How To Make Edibles That Don’t Taste Like Weed
Enjoying cannabis consumed through a variety of mediums is one of the best things about legal cannabis.
There are also so many tools and tips out there for making delicious edibles.
However, for newbies, one of the biggest challenges is making edibles that don’t taste like weed. Whether you’re eating edibles for medical or recreational purposes, most people don’t actually enjoy the taste of grass. There are also some strains of cannabis that are so potent, resulting in oil-rich resins that make you feel like you’re eating a pure twig of fat.
The good news is that you don’t have to eat edibles that taste like grass.
Reduce the fat you use: By making extra potent oil or butter, a concentrated fat source that has been mixed with fresh oil makes the taste less harsh. When fat is infused with cannabis and exposed to high heat, especially when using virgin oils before cooking, you’ll get a much tastier edible that doesn’t taste like bong water.
Make savory edibles: When you make savory dishes such as mac and cheese, dips, and other treats, having a mild cannabis flavor is actually welcome as compared to using them on sweets. You can even experiment mixing its taste with other herbs such as thyme or rosemary, and you might be surprised at how well the pungent flavor of weed can combine with them. The same goes for savory recipes that use large amounts of butter.
Use full flowers when making cannabutter instead of trim: While using up your trim in cannabis edibles is a cost-efficient way to use up your entire stash, if you are sensitive to the taste of weed this is one thing you’re going to want to omit entirely. Using full flower instead of trim may be more costly, but this does result in much better flavor. Trim may also have a woody flavor that can give a bitter aftertaste, especially when used in baked food.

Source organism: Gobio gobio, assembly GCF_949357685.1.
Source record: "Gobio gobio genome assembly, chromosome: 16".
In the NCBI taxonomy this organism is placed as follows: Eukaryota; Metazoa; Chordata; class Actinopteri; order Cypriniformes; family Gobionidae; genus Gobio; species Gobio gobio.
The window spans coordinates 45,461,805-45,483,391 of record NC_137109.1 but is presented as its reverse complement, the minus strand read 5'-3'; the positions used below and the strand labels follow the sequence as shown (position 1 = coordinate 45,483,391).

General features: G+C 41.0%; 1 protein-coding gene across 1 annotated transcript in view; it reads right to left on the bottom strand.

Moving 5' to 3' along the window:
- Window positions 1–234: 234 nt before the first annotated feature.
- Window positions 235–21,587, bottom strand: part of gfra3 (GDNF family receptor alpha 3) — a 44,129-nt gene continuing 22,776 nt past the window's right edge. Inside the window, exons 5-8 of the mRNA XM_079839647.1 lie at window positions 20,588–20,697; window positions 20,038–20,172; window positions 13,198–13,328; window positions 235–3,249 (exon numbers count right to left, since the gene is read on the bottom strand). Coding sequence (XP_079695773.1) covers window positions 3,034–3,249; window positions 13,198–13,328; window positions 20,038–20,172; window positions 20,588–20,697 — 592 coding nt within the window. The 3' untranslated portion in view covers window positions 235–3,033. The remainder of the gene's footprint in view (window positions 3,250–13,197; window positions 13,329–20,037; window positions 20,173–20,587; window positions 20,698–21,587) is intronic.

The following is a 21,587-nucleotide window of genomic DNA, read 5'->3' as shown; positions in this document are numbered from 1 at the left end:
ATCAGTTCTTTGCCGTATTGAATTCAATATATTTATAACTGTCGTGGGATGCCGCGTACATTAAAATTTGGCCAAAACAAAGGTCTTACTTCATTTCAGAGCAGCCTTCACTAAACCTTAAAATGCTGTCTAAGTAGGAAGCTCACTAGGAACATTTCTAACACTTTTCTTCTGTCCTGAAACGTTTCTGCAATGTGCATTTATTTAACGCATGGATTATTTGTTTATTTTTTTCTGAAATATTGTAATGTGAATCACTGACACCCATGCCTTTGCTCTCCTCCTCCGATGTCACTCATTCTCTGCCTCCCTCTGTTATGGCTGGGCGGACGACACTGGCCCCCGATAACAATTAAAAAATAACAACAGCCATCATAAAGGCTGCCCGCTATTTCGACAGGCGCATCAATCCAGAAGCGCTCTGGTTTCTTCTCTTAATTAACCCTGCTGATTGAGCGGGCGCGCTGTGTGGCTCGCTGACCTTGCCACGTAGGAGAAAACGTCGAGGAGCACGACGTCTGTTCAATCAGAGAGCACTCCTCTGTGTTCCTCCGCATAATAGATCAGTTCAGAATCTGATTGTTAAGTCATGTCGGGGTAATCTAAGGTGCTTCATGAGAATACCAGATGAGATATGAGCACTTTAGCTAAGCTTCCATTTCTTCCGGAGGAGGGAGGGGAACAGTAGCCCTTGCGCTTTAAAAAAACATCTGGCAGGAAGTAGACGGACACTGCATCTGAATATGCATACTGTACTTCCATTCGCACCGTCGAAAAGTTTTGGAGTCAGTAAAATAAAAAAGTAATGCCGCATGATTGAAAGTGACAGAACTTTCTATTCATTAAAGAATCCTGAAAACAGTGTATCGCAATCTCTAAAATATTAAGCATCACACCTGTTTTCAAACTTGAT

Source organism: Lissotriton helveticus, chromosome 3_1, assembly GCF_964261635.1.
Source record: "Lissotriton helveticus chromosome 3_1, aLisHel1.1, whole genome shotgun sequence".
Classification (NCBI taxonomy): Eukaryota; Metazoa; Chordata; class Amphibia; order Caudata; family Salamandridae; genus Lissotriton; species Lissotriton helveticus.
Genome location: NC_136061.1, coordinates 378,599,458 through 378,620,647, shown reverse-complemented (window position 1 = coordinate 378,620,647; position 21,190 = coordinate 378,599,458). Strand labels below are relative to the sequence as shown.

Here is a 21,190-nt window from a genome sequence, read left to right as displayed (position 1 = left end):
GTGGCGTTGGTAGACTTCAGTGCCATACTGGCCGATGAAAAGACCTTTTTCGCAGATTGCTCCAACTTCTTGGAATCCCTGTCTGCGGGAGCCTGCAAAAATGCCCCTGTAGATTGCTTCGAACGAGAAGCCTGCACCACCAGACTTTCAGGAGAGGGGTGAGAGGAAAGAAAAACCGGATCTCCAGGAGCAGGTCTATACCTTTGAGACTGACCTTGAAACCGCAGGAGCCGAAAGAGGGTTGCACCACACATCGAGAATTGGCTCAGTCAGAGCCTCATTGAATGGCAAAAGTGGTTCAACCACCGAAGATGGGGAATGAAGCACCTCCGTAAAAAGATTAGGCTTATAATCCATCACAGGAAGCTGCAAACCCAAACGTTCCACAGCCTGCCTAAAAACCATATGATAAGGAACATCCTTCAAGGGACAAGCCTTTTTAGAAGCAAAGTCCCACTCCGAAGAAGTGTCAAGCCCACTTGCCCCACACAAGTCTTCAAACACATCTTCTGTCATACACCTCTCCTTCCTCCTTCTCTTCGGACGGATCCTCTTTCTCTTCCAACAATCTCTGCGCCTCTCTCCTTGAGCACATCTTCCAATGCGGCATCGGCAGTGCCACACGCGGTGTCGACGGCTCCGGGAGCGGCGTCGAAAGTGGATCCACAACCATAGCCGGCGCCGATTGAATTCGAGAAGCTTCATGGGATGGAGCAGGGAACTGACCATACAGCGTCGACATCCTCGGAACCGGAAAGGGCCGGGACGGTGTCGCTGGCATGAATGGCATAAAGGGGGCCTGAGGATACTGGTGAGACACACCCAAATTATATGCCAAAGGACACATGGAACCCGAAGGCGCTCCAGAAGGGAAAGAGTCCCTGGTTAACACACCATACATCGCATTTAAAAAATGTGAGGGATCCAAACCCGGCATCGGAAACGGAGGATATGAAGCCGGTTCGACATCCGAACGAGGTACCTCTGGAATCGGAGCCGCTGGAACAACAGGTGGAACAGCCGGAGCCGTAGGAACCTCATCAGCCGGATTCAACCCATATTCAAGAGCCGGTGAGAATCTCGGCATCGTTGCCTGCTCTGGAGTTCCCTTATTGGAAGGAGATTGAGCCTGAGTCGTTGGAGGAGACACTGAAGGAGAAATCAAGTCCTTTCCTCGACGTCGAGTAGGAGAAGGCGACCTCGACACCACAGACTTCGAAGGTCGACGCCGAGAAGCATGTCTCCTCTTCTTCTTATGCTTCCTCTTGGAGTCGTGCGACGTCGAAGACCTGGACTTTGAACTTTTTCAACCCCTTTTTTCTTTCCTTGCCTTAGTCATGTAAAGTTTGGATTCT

Use high quality butter and high quality weed: The quality of your overall ingredients does play an important role. For best results, try using a premium unsalted butter with top shelf cannabis strain. It isn’t cheap, but you’ll have a much tastier experience.
Brown cannabutter if you’re going to bake: Browned butter is basically butter that has already been toasted on a pan in low heat, which turns it a bit darker in color. Once cooled, you can use this as regular butter in a baking recipe. Browned butter has a tasty, nutty flavor that goes well with cannabis-infused baked goods.
Use clean pot: Taking some weed and throwing it into a crock pot is an amateur mistake. When you do that, you’re basically making edibles that are mixed with any toxins or impurities that have been in the pot. So if you’re tasting something that isn’t good, this might actually be some pesticides. Reduce this risk by cleaning your weed out properly. Do this by soaking your cannabis in distilled water for a few days, then blanche it. The process of blanching ensures you get pure flower that you can infuse with oil or fat later on.
Don’t cook in temperatures higher than 170C: While a majority of recipes tell you to cook in temperatures around 176C, this would be fine except for the fact that most ovens actually fluctuate between 10 and 25 degrees. This means that if you’re cooking or baking at 176C, you will start to degrade the THC in the cannabis. You also have to be extra careful when you’re cooking in a pan. If you’re cooking with cannabutter or oil, you can’t treat it the same way as cooking regular food. The right thing to do would be to shut off the heat, mix the oil around to effectively cover everything in it, while the pan is hot. You’ll be able to get evenly coated food without sacrificing potency.
Once you try these techniques, you’ll be able to make cannabis edibles that are much more sumptuous – you’ll want to wolf it down in no time. It will be a huge difference from cannabis that tasted like mulch, and you’ll see how easy it is to create infused foods that are actually enjoyable.